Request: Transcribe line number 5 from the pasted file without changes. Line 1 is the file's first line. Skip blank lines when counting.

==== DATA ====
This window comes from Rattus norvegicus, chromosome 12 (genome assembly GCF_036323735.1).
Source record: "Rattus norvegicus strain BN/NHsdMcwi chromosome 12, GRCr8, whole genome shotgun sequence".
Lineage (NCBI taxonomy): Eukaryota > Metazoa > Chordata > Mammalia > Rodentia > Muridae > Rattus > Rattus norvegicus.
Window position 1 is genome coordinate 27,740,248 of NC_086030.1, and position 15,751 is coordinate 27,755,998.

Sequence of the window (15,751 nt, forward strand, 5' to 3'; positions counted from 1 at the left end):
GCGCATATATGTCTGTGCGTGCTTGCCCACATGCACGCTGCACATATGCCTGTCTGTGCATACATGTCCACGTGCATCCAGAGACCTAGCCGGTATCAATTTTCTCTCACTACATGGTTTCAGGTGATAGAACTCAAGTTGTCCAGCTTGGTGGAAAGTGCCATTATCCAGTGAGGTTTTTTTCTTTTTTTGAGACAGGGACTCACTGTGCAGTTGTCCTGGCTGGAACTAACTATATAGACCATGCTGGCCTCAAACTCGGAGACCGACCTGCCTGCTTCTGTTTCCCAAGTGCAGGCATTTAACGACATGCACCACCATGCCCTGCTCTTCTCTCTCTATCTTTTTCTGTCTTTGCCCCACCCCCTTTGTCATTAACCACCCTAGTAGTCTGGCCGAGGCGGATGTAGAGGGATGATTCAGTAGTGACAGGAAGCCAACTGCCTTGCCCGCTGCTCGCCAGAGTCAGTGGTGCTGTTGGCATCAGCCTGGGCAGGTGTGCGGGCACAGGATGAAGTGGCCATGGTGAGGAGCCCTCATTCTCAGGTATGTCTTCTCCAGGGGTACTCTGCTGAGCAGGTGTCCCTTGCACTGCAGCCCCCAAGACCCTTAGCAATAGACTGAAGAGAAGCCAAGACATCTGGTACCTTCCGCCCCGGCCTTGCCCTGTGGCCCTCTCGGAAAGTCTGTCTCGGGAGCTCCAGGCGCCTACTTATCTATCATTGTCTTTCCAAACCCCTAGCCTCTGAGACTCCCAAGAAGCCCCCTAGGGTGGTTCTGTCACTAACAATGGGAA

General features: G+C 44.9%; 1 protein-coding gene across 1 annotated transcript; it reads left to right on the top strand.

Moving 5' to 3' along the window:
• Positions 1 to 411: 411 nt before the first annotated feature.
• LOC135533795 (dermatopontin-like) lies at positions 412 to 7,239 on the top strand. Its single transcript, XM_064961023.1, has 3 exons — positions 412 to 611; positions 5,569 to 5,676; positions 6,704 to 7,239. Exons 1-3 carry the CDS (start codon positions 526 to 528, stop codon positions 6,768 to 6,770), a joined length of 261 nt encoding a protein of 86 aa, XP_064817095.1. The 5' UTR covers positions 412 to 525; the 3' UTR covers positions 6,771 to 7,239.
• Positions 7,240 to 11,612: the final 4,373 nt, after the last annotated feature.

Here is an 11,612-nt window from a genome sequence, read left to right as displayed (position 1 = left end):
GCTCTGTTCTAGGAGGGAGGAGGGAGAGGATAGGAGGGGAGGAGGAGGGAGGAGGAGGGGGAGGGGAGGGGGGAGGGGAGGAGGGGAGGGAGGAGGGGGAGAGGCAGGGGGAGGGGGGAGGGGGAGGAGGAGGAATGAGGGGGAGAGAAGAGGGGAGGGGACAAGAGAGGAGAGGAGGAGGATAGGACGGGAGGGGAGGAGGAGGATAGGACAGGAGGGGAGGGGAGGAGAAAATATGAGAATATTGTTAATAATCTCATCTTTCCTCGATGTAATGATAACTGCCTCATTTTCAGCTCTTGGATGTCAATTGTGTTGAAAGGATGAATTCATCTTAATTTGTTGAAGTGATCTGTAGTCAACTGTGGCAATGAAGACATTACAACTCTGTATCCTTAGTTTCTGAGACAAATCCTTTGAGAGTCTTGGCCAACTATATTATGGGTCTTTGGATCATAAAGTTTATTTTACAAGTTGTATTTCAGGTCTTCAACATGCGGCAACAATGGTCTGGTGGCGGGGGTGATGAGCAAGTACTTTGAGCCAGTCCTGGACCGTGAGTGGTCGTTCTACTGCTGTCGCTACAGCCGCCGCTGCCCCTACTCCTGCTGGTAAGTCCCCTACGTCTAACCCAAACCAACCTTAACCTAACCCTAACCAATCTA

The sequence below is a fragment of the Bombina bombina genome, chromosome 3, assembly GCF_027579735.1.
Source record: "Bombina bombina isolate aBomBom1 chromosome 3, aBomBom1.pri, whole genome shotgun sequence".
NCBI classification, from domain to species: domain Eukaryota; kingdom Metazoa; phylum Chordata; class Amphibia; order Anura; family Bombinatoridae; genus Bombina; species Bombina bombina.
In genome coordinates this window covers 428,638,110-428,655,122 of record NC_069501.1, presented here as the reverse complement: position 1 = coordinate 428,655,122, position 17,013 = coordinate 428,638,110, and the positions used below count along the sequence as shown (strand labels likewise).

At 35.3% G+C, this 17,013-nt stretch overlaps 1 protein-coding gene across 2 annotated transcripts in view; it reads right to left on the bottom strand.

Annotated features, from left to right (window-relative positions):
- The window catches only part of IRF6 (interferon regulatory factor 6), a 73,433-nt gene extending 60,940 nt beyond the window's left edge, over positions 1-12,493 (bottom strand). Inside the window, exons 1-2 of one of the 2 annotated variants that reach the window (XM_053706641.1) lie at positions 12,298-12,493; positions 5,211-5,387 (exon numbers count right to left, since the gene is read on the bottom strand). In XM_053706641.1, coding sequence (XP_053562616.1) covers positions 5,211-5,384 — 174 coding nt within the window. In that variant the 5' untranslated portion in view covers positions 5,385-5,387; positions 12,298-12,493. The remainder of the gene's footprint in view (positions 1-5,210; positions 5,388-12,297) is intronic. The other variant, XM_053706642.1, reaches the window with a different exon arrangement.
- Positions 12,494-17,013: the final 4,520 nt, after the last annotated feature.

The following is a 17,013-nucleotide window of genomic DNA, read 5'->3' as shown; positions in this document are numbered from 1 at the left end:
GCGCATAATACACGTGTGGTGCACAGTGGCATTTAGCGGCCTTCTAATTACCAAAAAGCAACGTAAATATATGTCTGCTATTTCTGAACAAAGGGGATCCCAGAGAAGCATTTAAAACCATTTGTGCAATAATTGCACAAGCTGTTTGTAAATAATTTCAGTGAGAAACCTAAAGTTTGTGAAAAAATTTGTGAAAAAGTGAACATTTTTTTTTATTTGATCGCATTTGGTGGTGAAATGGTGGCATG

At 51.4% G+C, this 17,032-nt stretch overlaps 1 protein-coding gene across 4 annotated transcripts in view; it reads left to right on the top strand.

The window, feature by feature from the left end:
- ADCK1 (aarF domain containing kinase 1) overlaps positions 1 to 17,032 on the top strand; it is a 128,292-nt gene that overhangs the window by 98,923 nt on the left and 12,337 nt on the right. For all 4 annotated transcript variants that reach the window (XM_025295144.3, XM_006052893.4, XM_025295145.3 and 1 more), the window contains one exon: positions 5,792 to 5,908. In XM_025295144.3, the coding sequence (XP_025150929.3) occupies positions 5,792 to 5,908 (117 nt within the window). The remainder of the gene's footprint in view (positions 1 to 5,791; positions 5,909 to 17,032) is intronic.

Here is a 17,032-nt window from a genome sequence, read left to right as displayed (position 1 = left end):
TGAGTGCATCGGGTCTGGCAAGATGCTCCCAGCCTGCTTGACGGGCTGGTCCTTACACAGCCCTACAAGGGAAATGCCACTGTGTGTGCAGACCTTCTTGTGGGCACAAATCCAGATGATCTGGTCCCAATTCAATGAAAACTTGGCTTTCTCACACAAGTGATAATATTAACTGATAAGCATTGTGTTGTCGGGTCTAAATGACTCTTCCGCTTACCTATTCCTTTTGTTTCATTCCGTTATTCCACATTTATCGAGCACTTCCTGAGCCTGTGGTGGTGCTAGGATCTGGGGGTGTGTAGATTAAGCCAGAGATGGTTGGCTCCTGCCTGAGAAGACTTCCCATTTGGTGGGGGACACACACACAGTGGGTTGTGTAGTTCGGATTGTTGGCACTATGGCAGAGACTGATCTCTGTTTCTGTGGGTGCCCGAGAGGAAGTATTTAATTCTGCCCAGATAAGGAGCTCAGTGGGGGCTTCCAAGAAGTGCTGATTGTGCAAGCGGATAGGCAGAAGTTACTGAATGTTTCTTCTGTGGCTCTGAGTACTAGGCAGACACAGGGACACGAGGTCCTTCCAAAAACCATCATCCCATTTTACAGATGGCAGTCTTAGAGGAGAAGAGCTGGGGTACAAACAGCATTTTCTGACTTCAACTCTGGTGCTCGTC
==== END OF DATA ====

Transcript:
Sequence of the window (15,751 nt, forward strand, 5' to 3'; positions counted from 1 at the left end):